Baltimore — Ever since he came to Pimlico Race Course with Codex in 1980 for his first Preakness as a largely unknown trainer of thoroughbreds, D. Wayne Lukas has followed a similar routine here.
In the years when he gets to Baltimore early in the week, Lukas will sit at the end of the stakes barn and scout out the competition. Not only his fellow trainers, but the horses themselves.
It’s one of the many things Lukas loves about the second jewel of horse racing’s Triple Crown, which he has won six times. Lukas and Bob Baffert will try to tie the record of seven, set by trainer R. Wyndham Walden from 1875 to 1888, at Saturday’s 143rd Preakness.
Taking advantage of being the first trainer to arrive at the historic track Monday, Lukas already had his chair situated near the stalls for his two entries, Sporting Chance and Bravazo, by early Tuesday morning.
“I can see what everybody else is doing,” Lukas said after his horses worked out. “That chair … is a big deal. Over the years I’ve sat in that chair in the corner there and (the horses) go by and I say, ‘You can draw a line through that one.’ Then you get some surprises.”
Lukas has had his own share of long-shot winners at the Preakness, most recently with Oxbow in 2013. Now 82 and looking more than a decade younger, Lukas said he doesn’t care much about tying the record for Preakness wins or adding to his own all-time record of 14 Triple Crown victories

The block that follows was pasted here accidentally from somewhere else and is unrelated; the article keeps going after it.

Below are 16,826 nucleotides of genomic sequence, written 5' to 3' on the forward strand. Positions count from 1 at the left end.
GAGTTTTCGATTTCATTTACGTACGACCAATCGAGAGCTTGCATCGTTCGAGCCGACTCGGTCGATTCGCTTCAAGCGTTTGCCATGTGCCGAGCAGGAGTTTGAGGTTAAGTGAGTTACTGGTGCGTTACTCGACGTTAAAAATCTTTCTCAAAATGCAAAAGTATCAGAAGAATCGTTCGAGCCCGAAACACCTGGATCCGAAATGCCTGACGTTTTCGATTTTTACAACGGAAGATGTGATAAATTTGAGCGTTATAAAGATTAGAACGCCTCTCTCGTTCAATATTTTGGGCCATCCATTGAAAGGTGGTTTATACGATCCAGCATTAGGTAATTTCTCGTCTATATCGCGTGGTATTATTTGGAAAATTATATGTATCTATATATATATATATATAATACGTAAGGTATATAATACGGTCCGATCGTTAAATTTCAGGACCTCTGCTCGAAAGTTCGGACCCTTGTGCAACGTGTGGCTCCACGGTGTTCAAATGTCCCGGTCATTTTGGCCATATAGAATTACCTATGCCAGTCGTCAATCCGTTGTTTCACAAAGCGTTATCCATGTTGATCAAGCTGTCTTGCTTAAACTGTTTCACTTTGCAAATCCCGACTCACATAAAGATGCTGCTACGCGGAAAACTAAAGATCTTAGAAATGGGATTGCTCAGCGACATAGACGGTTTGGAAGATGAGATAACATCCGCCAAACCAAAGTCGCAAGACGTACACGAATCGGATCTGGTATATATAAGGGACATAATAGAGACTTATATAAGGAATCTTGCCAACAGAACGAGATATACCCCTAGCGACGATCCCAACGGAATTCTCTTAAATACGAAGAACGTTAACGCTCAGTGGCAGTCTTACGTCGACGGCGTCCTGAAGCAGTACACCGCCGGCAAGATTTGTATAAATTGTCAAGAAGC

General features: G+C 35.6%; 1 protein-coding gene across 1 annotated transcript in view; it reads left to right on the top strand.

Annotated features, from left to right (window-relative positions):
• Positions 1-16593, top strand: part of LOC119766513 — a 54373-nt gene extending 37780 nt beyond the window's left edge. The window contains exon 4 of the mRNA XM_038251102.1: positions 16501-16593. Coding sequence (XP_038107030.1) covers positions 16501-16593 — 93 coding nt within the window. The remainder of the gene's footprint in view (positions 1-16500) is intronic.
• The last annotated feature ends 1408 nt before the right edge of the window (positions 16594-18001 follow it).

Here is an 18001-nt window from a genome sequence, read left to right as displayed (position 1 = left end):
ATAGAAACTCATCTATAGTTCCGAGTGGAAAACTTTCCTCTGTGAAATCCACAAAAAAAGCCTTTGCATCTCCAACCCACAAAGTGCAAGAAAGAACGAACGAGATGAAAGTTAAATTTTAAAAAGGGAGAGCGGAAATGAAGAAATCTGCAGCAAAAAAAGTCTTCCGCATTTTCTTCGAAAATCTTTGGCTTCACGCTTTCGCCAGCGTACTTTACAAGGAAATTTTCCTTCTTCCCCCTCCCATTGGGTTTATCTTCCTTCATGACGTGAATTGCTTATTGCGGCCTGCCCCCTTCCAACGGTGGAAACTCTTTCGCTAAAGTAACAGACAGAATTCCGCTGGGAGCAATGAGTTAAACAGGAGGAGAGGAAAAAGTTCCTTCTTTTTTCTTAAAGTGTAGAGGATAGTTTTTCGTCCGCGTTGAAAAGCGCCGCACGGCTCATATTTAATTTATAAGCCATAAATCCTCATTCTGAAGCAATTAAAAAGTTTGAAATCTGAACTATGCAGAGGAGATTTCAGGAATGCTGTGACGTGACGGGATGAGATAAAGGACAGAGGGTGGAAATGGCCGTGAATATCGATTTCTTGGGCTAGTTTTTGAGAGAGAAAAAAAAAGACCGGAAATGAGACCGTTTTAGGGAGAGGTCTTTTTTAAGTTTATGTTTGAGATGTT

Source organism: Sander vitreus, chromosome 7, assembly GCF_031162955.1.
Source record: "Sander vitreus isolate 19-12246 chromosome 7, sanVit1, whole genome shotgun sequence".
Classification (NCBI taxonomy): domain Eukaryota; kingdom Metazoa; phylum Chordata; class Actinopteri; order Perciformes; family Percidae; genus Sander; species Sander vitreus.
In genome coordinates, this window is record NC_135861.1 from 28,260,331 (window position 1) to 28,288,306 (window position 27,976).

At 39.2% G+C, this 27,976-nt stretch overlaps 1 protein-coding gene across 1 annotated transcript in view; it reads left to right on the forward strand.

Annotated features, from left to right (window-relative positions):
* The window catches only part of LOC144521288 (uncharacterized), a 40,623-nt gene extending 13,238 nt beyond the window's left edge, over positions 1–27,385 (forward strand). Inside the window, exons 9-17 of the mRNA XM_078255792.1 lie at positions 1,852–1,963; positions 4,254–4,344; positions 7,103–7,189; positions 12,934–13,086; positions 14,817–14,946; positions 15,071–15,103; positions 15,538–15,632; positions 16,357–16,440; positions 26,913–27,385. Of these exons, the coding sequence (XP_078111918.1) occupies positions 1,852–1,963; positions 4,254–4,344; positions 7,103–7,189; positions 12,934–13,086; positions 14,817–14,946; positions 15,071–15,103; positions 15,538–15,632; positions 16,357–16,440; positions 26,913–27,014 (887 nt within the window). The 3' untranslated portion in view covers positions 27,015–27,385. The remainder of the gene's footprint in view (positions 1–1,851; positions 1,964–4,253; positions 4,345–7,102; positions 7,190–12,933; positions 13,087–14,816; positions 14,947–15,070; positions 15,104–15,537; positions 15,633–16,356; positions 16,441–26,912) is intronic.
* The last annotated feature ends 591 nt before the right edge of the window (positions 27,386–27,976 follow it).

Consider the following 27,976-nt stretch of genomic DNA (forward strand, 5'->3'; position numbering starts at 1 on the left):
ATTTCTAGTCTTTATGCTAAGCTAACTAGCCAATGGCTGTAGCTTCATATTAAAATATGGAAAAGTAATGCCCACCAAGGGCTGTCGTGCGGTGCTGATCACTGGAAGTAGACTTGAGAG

“I think you can get caught up in that, maybe when you’re younger,” Lukas said. “When you’re a lot younger, you have a tendency to be more aware of that. That’s a way of keeping score, obviously. But as you get older, they kind of wear out a little bit. They don’t seem to be quite so significant.”
That’s not to say Lukas still doesn’t enjoy beating the competition, including former assistant Todd Pletcher and Baffert, who will go into Saturday’s race with Kentucky Derby winner and heavy favorite Justify.
Just like Lukas’ old friend, Bob Knight, who liked to beat his protege, Duke’s Mike Krzyzewski, as well as the legendary Dean Smith at North Carolina.
Former jockey Richard Migliore, who retired in 2010 at age 45 and is now a racing analyst, is awed by the level at which Lukas still competes.
“He is truly amazing in every way you can imagine,” Migliore said. “Just the fact that he’s still playing the game at the highest level, that he’s still enthusiastic in a game that can grind people down. You can see how much he loves it.”
Baffert echoes those thoughts, despite his own remarkable record, including being one Triple Crown win away from tying Lukas.
“His work ethic is just second to none,” Baffert said on the teleconference last week. “At his age, he’s positive … he thinks he’s going to win everything. I wish I had that kind of energy. He is still above me. In the quarter horses I couldn’t get to his level; I feel the same in the thoroughbred level.”
When: 6:45 Saturday
Where: Pimlico Race Course, Baltimore